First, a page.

The outcome of this week’s Brexit vote surprised many people who were not part of the Leave movement. From foreign dignitaries to the stock markets, the prevailing opinion leading up to June 23 was that while the final results would be close, the majority of voters would choose to keep Britain within the European Union.
A similar situation occurred in the United States with the Republican candidate selection process for the November 2016 elections. At the beginning of the race, very few mainstream reporters and pundits expected that Donald Trump would be the last person standing.
Both of these scenarios provide good examples of low probability, high impact risks. I purposely avoid using the term threat as the negative or positive nature of these risks is in the eye of the beholder!
There was a 100% certainty that there was some likelihood of these risks being realized, so why wasn’t more done by those who would have preferred a different outcome?
The answer lies in bias.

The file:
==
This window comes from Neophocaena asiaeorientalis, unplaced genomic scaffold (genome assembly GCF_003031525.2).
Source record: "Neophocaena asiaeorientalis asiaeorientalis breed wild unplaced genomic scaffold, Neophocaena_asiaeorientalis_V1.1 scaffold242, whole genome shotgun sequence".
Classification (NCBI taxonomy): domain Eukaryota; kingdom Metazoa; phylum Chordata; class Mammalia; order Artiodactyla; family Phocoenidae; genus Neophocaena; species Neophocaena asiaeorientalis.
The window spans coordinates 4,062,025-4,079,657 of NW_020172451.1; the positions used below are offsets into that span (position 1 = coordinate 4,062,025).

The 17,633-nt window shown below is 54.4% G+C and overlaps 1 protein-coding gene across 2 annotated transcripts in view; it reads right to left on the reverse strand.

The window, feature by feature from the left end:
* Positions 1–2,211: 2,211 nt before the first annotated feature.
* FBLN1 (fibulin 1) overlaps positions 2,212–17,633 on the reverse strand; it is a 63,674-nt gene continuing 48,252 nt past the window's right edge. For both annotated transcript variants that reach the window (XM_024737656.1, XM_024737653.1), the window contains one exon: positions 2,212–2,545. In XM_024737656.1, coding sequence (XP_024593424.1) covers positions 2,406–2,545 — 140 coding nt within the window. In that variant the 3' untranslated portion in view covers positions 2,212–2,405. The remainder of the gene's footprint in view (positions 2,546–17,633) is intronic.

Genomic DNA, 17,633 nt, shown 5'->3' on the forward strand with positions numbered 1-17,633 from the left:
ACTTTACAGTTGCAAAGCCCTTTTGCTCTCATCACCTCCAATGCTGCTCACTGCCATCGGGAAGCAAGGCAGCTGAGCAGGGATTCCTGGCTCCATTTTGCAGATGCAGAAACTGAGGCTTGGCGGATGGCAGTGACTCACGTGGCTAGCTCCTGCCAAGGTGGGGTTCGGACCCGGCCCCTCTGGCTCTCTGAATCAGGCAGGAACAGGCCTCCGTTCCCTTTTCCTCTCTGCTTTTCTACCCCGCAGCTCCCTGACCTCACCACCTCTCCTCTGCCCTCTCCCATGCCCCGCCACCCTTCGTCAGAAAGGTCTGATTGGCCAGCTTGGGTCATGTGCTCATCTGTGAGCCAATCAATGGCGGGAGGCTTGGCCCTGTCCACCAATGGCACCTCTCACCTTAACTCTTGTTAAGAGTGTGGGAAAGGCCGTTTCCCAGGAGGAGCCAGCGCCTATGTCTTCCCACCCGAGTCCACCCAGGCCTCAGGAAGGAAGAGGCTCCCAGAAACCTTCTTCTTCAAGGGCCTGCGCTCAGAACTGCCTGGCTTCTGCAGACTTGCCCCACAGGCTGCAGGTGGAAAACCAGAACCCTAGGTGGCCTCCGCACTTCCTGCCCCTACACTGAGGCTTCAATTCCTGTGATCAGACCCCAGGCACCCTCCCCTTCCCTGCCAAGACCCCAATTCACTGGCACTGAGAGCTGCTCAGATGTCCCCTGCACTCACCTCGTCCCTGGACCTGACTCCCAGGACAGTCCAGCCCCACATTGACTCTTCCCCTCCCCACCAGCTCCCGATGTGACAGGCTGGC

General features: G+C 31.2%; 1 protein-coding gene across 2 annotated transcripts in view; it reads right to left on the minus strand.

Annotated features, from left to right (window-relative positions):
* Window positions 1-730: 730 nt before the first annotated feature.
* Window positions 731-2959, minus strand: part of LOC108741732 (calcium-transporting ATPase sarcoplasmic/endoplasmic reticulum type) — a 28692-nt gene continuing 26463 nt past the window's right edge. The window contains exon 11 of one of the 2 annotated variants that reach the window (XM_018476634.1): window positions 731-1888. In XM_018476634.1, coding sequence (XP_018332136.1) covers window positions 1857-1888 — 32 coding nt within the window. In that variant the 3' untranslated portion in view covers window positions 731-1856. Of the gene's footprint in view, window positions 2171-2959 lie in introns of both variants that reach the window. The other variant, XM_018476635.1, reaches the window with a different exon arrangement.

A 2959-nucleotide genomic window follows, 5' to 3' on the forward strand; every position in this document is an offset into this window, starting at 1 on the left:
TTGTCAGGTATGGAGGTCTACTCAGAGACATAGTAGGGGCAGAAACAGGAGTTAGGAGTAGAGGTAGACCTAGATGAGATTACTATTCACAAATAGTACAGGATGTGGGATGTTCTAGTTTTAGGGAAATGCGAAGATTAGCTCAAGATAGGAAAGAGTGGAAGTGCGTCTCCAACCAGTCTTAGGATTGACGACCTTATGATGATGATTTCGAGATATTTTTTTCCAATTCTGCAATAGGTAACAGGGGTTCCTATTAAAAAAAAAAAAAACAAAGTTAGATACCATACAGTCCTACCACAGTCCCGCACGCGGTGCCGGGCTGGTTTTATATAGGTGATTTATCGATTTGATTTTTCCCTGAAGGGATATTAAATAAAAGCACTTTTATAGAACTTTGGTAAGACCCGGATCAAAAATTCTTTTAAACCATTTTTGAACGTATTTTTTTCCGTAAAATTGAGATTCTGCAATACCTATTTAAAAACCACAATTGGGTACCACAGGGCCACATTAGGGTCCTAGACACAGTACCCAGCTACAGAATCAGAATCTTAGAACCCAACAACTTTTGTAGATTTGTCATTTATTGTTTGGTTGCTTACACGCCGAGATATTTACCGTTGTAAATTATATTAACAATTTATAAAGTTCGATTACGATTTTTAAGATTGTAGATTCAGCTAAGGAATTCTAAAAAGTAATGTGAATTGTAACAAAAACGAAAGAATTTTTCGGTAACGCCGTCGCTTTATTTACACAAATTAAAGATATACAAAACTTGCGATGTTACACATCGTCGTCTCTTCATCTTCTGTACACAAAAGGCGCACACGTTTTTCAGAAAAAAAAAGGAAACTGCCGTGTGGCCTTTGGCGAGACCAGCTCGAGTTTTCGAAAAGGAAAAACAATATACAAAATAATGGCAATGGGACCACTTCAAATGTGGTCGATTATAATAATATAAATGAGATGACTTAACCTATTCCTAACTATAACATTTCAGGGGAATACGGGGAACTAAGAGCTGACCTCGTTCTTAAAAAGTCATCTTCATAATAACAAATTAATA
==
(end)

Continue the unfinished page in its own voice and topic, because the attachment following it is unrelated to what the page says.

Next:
Lethal impact, very low probability risks often get dealt with. For example, many parents purchase life insurance for their young children. But high impact, low probability risks act like stealth missiles flying under our vigilance threshold until it’s too late to react to them.
But estimates for the duration of our projects are also based on probability.
While customers might assume the distribution to look like a very narrow spike centered around their desired duration, it is more likely to follow a lognormal curve with the right side skewing to infinity. It is our responsibility to make our sponsors aware of the three distinct areas within the distribution.
The impossible zone: Short of recruiting a Gallifreyan time lord or stumbling across a DeLorean with a flux capacitor, expectations below a certain threshold cannot be realized without drastically reducing scope. Nine pregnant women won’t have a healthy child in one month. Teams which commit to deliver within this zone have just signed up for a Death March.
The realistic zone: This provides a continuum of outcomes which are both feasible and would still meet business objectives. Our job is to negotiate for a date within this zone.
The economically unviable zone: Outcomes falling into this zone might be quite easy to achieve but will substantially or fully erode the business benefits of the project.
It’s how you use probability that determines whether it’s a source of peril or a powerful ally.